In my last flights, the yaw string was hung up around the pitot tube. I noticed it once off tow and tried to get it loose by slipping one way and then the other. It wasn’t going to budge. I then played with shallow banks varying the coordination of my inputs. I wanted to -feel- the differences between coordinated, skidding and slipping. I just couldn’t always make sense of everything that I was feeling.
I ended up making 19 flights spanning 4.6 hours. Many of my flights ended up to be pattern tows. And comments about lacking lift were abound mostly in the form of complaining that there wasn’t enough difference between the daytime and nighttime temperatures to get things kicken’.
About my CFI… It turns out that he had heaps of time in power planes and CFI for power pilots. This enabled him to get a “glider” rating as an add on. Also, many of his power skills transfer to flying the glider. In this way, he became competent in the gliders really quick while, at which on the other hand, he is still very close to the cognitive aspect of flying gliders. This enables him to speak quite clearly with his students and to be able to relate to his students being new to gliding. Additionally, he’d made 250 jumps as a skydiver and has taken things he’s learned from Formation Skydiving to the glider. When he explained how to do the release from tow and how to box the wake, he focused on the concept of doing each step individually, slow and smooth. Rushing only makes a mess of it. I found him to be dynamic in nature because he was pulling together experiences from other sources into his gliding.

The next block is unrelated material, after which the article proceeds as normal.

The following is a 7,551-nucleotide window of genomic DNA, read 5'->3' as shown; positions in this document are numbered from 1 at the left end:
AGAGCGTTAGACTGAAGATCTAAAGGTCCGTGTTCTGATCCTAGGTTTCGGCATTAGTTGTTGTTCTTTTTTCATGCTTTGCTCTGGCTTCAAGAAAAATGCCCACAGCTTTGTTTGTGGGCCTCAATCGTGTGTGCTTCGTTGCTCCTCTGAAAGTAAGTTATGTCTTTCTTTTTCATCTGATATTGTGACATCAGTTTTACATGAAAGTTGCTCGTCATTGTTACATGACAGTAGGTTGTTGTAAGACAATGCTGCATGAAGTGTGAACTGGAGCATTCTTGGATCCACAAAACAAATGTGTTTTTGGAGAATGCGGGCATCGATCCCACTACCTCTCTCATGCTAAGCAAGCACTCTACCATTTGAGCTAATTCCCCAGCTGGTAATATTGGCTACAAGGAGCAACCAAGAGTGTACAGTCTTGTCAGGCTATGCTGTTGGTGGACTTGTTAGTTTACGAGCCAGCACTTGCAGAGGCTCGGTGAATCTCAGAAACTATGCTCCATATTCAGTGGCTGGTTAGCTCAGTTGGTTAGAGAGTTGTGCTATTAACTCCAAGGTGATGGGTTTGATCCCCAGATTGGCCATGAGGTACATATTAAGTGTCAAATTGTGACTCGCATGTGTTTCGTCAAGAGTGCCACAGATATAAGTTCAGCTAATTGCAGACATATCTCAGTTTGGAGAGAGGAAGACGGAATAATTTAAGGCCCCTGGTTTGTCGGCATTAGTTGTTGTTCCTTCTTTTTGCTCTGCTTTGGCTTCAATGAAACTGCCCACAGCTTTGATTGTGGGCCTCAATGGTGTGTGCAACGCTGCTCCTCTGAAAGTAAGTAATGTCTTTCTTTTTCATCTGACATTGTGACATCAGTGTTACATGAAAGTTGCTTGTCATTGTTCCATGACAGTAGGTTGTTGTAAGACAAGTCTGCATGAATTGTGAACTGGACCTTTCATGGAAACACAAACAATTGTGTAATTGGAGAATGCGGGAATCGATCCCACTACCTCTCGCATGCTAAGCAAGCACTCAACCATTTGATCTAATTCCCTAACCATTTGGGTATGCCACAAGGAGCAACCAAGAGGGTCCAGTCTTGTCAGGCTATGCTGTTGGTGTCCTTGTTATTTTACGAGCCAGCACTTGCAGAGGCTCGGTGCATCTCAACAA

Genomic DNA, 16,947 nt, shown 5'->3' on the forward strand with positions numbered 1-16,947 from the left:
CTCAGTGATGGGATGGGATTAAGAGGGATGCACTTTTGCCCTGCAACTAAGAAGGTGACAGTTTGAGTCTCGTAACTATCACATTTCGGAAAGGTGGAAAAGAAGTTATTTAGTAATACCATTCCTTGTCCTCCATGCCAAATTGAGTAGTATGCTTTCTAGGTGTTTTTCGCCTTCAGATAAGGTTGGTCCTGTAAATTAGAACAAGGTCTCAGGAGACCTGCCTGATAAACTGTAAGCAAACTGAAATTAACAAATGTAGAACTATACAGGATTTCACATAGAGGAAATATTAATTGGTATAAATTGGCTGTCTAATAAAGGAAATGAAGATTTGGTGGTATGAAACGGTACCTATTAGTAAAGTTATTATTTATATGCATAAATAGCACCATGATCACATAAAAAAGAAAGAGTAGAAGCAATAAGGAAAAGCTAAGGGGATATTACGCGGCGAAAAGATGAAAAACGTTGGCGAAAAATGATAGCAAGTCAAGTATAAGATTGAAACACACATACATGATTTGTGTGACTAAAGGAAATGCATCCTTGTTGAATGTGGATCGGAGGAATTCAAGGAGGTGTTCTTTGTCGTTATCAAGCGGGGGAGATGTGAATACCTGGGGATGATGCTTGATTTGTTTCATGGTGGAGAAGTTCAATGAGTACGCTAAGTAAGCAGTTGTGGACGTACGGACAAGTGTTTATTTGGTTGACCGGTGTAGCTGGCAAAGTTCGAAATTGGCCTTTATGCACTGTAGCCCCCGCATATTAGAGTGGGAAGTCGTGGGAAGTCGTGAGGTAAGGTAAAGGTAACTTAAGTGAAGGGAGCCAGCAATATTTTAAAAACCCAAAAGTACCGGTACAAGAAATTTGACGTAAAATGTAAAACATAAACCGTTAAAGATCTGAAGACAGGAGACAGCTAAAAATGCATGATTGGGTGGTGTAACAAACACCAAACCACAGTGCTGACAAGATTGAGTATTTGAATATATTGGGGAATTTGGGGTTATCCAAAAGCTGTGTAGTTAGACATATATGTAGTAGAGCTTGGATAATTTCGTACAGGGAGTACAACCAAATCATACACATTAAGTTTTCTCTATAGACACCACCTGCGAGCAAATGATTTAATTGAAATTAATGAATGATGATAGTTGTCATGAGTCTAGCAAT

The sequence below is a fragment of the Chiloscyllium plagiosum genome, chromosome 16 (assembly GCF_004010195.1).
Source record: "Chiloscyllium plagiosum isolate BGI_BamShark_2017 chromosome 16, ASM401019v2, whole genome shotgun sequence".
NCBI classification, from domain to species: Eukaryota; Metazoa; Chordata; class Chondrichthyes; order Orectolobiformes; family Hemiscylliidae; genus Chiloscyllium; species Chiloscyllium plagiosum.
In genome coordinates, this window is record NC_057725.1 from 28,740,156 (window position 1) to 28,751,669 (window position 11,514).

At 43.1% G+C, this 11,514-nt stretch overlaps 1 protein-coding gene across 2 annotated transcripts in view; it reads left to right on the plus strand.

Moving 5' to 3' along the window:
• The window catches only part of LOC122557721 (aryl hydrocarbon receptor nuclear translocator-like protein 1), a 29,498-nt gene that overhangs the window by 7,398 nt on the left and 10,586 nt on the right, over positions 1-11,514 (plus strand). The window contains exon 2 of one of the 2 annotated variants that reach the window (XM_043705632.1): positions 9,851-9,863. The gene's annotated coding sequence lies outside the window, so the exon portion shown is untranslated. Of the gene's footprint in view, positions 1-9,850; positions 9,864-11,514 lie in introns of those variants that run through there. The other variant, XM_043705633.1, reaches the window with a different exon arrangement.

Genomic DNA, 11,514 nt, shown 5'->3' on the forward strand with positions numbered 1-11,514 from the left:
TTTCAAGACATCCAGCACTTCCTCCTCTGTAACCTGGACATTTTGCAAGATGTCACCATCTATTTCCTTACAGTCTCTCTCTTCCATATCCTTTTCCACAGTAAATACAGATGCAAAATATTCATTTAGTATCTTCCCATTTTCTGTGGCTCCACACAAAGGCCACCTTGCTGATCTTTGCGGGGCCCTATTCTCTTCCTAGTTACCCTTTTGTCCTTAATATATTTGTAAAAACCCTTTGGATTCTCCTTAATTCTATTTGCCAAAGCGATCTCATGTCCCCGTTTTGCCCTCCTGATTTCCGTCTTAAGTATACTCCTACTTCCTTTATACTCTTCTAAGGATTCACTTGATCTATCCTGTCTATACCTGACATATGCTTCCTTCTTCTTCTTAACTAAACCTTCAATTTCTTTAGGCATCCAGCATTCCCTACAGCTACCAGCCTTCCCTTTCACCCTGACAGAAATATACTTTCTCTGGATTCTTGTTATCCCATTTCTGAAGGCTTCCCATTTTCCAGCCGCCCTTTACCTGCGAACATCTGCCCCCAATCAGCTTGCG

Regarding idea of soloing…
1) I’d want to do a series of flights in which the CFI would create problems and then make me fix them such as obnoxious rope slacks, rope breaks, entirely messed up final which I would have to salvage into a decent landing, etc. Also, failure of rope release from glider and tow plane in which both must land in formation.
2) There were a few flights after which I got out of the plane and got a little bit dizzy in the head. My last flights were 4 pattern tows in a row and because I stopped my landing roll just in front of the hangers and the wing runners were nice, they just pushed us into position for the next tow while we sat in the plane. After this, I got out of the plane and got dizzy in the head bad enough that I had to sit down immediately. The heat of the Arizona desert certainly was effecting my physiology and I wasn’t managing my diet and fluid intake properly for this environment.
3) I’d need to adopt my own personal minimums with regard to various flight conditions that could occur.
4) More ground study just to educate myself on areas that I probably didn’t know but areas that I should be familiar with. Other than this, the idea of soloing didn’t feel too far away.
Well, that’s the end of my little story!